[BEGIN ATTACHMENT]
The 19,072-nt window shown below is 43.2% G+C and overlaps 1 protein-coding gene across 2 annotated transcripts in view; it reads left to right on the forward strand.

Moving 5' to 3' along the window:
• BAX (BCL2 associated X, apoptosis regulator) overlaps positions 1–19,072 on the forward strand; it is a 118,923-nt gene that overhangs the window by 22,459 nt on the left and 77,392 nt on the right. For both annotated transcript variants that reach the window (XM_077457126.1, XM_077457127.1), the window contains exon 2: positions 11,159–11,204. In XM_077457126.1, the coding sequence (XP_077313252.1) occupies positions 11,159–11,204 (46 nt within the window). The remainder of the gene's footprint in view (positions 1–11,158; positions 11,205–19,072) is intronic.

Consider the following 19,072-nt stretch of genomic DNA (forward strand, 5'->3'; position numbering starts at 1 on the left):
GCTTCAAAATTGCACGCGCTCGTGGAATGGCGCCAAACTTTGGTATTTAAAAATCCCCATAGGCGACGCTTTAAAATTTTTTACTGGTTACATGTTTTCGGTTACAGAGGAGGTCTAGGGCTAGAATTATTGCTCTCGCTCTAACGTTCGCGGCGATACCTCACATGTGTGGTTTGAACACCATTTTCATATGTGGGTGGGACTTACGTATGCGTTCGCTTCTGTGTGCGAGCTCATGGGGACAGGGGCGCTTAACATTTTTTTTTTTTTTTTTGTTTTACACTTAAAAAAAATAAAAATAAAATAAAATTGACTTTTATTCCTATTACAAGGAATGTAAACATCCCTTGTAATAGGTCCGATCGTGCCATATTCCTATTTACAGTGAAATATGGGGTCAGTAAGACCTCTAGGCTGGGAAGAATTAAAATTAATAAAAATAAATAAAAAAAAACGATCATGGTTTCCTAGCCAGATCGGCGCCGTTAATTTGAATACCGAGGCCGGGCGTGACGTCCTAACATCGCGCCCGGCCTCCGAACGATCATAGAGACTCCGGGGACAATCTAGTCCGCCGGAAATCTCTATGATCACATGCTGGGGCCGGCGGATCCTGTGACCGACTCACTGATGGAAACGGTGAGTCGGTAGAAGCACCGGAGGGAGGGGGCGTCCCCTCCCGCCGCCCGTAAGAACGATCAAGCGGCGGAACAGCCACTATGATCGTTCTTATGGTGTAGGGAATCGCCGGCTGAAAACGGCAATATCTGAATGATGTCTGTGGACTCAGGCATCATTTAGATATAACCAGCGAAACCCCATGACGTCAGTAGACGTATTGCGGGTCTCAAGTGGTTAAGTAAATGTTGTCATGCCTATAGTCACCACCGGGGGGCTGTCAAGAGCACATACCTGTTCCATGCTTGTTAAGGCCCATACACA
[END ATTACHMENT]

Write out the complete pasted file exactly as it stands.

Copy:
The 19,072-nt window shown below is 43.2% G+C and overlaps 1 protein-coding gene across 2 annotated transcripts in view; it reads left to right on the forward strand.

Moving 5' to 3' along the window:
• BAX (BCL2 associated X, apoptosis regulator) overlaps positions 1–19,072 on the forward strand; it is a 118,923-nt gene that overhangs the window by 22,459 nt on the left and 77,392 nt on the right. For both annotated transcript variants that reach the window (XM_077457126.1, XM_077457127.1), the window contains exon 2: positions 11,159–11,204. In XM_077457126.1, the coding sequence (XP_077313252.1) occupies positions 11,159–11,204 (46 nt within the window). The remainder of the gene's footprint in view (positions 1–11,158; positions 11,205–19,072) is intronic.

Consider the following 19,072-nt stretch of genomic DNA (forward strand, 5'->3'; position numbering starts at 1 on the left):
GCTTCAAAATTGCACGCGCTCGTGGAATGGCGCCAAACTTTGGTATTTAAAAATCCCCATAGGCGACGCTTTAAAATTTTTTACTGGTTACATGTTTTCGGTTACAGAGGAGGTCTAGGGCTAGAATTATTGCTCTCGCTCTAACGTTCGCGGCGATACCTCACATGTGTGGTTTGAACACCATTTTCATATGTGGGTGGGACTTACGTATGCGTTCGCTTCTGTGTGCGAGCTCATGGGGACAGGGGCGCTTAACATTTTTTTTTTTTTTTTTGTTTTACACTTAAAAAAAATAAAAATAAAATAAAATTGACTTTTATTCCTATTACAAGGAATGTAAACATCCCTTGTAATAGGTCCGATCGTGCCATATTCCTATTTACAGTGAAATATGGGGTCAGTAAGACCTCTAGGCTGGGAAGAATTAAAATTAATAAAAATAAATAAAAAAAAACGATCATGGTTTCCTAGCCAGATCGGCGCCGTTAATTTGAATACCGAGGCCGGGCGTGACGTCCTAACATCGCGCCCGGCCTCCGAACGATCATAGAGACTCCGGGGACAATCTAGTCCGCCGGAAATCTCTATGATCACATGCTGGGGCCGGCGGATCCTGTGACCGACTCACTGATGGAAACGGTGAGTCGGTAGAAGCACCGGAGGGAGGGGGCGTCCCCTCCCGCCGCCCGTAAGAACGATCAAGCGGCGGAACAGCCACTATGATCGTTCTTATGGTGTAGGGAATCGCCGGCTGAAAACGGCAATATCTGAATGATGTCTGTGGACTCAGGCATCATTTAGATATAACCAGCGAAACCCCATGACGTCAGTAGACGTATTGCGGGTCTCAAGTGGTTAAGTAAATGTTGTCATGCCTATAGTCACCACCGGGGGGCTGTCAAGAGCACATACCTGTTCCATGCTTGTTAAGGCCCATACACA